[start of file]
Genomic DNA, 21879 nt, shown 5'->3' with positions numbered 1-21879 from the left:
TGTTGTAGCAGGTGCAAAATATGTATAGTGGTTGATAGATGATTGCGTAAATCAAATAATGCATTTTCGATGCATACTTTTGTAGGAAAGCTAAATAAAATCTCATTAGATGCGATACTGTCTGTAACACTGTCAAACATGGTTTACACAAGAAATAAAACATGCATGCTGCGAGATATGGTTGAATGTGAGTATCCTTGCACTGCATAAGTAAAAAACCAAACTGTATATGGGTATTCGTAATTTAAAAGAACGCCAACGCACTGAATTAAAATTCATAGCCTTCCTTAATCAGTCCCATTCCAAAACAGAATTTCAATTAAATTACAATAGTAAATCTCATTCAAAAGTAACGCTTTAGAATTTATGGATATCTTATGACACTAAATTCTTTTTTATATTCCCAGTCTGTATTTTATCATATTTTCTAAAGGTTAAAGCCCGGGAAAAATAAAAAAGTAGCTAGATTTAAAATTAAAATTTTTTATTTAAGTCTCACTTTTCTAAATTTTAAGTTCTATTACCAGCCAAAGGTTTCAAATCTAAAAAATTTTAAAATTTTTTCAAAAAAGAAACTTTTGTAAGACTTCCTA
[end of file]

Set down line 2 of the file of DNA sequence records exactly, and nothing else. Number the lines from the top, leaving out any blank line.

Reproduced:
TGTTGTAGCAGGTGCAAAATATGTATAGTGGTTGATAGATGATTGCGTAAATCAAATAATGCATTTTCGATGCATACTTTTGTAGGAAAGCTAAATAAAATCTCATTAGATGCGATACTGTCTGTAACACTGTCAAACATGGTTTACACAAGAAATAAAACATGCATGCTGCGAGATATGGTTGAATGTGAGTATCCTTGCACTGCATAAGTAAAAAACCAAACTGTATATGGGTATTCGTAATTTAAAAGAACGCCAACGCACTGAATTAAAATTCATAGCCTTCCTTAATCAGTCCCATTCCAAAACAGAATTTCAATTAAATTACAATAGTAAATCTCATTCAAAAGTAACGCTTTAGAATTTATGGATATCTTATGACACTAAATTCTTTTTTATATTCCCAGTCTGTATTTTATCATATTTTCTAAAGGTTAAAGCCCGGGAAAAATAAAAAAGTAGCTAGATTTAAAATTAAAATTTTTTATTTAAGTCTCACTTTTCTAAATTTTAAGTTCTATTACCAGCCAAAGGTTTCAAATCTAAAAAATTTTAAAATTTTTTCAAAAAAGAAACTTTTGTAAGACTTCCTA